New York Governor David Paterson said he shares a special bond with Dennis Shulman, the blind rabbi and psychologist who’s running in the 5th Congressional District.
“I’m really proud of him. He’s a great person and we’ve got a lot of similar experiences, and it was a lot of fun to have some kinship,” said Paterson, who like Shulman has been legally blind since childhood. “There are a lot of African-American elected officials, but the only blind elected official I ever met was the former Lieutenant Governor from Maryland.”
Shulman was in the audience when Paterson gave the keynote address at the New Jersey delegation’s breakfast this morning. Paterson actually endorsed Shulman before former New York Governor Eliot Spitzer resigned, when he was merely Lieutenant Governor. Since then, he’s held two fundraising events with Shulman in New York City.
Both Shulman and Paterson said a third event is planned, though they haven’t worked out the specifics.
Paterson said that he’s also heard of New Jersey’s other high profile legally blind politician: conservative activist Steve Lonegan. While they share a disability, they don’t share an ideology.
Paterson said that being blind has helped him develop a philosophy on governance, so he finds it interesting that someone with the same condition could develop such radically different ideas.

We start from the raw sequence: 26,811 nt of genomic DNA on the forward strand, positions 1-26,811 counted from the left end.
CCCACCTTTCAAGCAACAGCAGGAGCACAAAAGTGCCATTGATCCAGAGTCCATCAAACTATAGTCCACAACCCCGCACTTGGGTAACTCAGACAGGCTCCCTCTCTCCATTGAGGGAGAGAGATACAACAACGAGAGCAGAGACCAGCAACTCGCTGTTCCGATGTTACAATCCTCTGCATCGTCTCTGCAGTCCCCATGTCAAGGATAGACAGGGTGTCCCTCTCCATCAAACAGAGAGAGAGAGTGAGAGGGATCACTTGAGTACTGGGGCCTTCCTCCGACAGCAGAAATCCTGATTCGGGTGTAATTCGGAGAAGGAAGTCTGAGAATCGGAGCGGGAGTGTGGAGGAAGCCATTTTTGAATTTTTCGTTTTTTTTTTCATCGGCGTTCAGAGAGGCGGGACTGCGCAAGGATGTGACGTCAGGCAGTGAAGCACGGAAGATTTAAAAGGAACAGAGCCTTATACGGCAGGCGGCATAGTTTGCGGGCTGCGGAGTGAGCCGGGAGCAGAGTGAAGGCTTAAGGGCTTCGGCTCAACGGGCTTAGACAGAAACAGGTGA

“What the disability did for me was not only to sensitize me to the problems of others that I might not understand as much as my own, but how much government can make a difference. So it does strike me that someone would have as intensely a different point of view as me,” he said.
Still, Paterson said, when members of minority groups start developing different opinions, it’s a sign that they’re facing fewer obstacles.
“The thing is that you know your group is starting to pass the threshold of opportunity when they themselves become diverse. So in other words, you find different members of minority groups voting for different people for president, and you know the whole group must be doing a little better if they disagree on ideology.”